UK government imposes ‘de facto windfall tax’ on renewable energy

In England and Wales, the government will put a limit on how much money renewable power companies can make. This is to stop profits from getting out of hand.

The measures, which the industry has called a “de facto windfall tax,” will apply to sources of low-carbon electricity like wind and solar.

But the government hasn’t put a limit on oil and gas income, which has led environmentalists to say it has “double standards.”

A similar policy was put in place by the European Union just a few weeks before the UK policy. In September, the EU put a price cap on those who make low-carbon energy. Any “profits” above €180 per megawatt hour (MWh), which is less than half of what it costs now, will go to national governments.

A windfall tax is a one-time tax that the government puts on a sector that is making a lot of money from something it can’t change.

At the moment, Europe is getting less gas because of the war in Ukraine, which is driving up gas prices. In turn, this makes electricity prices go up. Because of this, there is more demand for electricity sources that don’t use gas.

The UK Department for Business, Energy, and Industrial Strategy (BEIS) says that this makes these generators charge “abnormally high prices.”

“Consumers have to pay a lot more for energy made from renewable sources and nuclear power, even though it usually costs less to make,” they say.

The UK’s limit will be based on sales, not on how much money was made in the past. The government hasn’t said yet what the limit on income will be for these producers, and Business Secretary Jacob Rees Mogg said it wasn’t a “windfall tax.”

Early this year, British lawmakers agreed to charge oil and gas companies in the British North Sea a 25% windfall tax. However, the government has not set a salary cap for these producers.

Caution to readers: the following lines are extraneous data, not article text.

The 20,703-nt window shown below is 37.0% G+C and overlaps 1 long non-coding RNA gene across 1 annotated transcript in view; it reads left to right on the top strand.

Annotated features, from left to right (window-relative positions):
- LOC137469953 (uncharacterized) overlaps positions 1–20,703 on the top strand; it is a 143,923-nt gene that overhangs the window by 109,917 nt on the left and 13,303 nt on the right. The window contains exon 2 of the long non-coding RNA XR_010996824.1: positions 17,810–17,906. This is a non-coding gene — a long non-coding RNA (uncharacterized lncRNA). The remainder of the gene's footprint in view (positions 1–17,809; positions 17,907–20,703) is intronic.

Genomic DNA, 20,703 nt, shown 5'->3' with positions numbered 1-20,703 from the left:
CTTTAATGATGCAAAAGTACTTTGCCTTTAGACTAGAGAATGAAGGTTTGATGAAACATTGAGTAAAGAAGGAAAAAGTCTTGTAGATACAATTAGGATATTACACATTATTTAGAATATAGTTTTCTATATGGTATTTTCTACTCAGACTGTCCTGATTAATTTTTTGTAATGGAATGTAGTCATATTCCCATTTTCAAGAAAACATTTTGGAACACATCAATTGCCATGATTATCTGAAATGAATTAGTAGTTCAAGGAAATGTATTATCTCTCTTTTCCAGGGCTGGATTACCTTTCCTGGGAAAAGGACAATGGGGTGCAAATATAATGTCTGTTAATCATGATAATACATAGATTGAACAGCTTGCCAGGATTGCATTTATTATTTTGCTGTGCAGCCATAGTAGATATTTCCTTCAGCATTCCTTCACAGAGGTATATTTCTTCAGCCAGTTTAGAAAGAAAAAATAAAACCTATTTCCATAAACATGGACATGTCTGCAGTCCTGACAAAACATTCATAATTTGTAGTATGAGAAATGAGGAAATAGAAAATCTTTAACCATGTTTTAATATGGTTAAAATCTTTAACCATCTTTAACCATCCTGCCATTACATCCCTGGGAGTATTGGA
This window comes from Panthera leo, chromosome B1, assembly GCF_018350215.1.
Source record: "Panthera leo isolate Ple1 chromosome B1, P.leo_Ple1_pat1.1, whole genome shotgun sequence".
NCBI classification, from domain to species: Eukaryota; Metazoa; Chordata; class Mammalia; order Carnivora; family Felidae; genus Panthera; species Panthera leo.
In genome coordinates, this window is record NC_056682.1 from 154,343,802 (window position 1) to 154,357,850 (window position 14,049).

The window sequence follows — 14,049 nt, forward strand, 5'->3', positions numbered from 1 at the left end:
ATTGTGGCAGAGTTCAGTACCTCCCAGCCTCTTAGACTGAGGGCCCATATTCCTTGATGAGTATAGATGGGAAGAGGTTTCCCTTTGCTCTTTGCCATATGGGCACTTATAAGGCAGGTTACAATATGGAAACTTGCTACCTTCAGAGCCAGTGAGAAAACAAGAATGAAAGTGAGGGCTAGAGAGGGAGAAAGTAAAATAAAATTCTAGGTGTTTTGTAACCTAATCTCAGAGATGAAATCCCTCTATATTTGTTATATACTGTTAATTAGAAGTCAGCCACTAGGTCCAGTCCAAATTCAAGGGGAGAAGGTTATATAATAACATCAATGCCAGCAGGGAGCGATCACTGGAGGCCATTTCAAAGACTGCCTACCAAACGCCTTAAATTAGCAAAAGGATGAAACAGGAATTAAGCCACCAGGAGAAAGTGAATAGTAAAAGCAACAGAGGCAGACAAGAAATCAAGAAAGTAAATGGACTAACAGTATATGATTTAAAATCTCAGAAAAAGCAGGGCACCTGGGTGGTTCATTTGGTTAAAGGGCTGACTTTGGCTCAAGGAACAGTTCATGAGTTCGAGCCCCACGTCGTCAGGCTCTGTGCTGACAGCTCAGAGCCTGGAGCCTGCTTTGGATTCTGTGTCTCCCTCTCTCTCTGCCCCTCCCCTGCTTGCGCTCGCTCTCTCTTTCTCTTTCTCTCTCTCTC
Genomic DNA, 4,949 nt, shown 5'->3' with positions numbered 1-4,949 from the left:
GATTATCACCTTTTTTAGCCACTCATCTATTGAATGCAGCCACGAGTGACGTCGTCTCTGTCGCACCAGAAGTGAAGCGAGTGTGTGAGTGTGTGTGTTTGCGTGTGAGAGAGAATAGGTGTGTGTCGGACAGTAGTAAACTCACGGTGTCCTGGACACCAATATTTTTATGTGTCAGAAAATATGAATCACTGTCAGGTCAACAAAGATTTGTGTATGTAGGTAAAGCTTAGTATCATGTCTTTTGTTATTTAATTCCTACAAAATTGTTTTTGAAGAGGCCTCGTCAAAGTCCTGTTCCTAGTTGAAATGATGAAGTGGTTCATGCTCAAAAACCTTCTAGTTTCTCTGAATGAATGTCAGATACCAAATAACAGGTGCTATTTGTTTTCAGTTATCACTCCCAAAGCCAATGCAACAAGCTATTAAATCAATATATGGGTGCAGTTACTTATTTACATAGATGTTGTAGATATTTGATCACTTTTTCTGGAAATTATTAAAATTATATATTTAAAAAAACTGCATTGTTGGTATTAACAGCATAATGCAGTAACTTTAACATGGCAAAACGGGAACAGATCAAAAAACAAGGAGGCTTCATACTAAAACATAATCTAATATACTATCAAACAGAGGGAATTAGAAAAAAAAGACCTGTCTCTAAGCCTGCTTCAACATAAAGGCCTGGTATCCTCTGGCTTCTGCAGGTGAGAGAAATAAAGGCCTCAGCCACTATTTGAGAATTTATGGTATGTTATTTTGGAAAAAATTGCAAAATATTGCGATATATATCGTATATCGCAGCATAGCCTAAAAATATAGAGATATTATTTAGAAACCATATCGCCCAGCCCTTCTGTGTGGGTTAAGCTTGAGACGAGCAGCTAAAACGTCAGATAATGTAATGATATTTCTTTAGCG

Moving Markets

The renewable energy industry has criticised the tax.

Dan McGrail, the CEO of RenewableUK, says, “We are worried that a price cap will send the wrong message to investors in renewable energy in the UK.”

“A price cap that acts as a 100% windfall tax on renewables’ revenue above a certain level, while excess oil and gas profits are taxed at 25%, risks shifting investment toward the fossil fuels that caused this energy crisis.”

Keith Anderson, the CEO of Scottish Power, says that the solution should be aimed at the people who make fossil fuels.

“It’s disappointing that the government has made such a big change to the market with so few details. “All this does is make things more uncertain,” he says.

“The price of gas is what caused this crisis,” so it’s strange that the proposed solution is to cap the price of low-carbon generation while leaving the gas sector alone.

Greenpeace UK asked the government to add fossil fuel polluters to its tax list.

“Did we all dream it, or did the prime minister say a few weeks ago that she was against a windfall tax?” Greenpeace UK’s policy director, Dr. Doug Parr,

“Now, she’s going to put a de facto one in place after all, but only for companies that make electricity. Oil and gas companies won’t get a real one. This glaring double standard makes no sense.

By taxing energy companies’ “abnormally high profits,” the EU hopes to get about €140 billion.

The price cap on renewables will provide most of this money.

But the profits of oil and gas producers will also be taxed. EU countries would also be able to get a “temporary solidarity contribution” from fossil fuel companies that made more than 20% more than their three-year average. This would be equal to one-third of the extra money they made in 2022.

In September, Ursula von der Leyen, the president of the Commission, told EU lawmakers, “These companies are making money that they never planned for, that they never even dreamed of.”

“In these times, profits should go to those who need them the most.”


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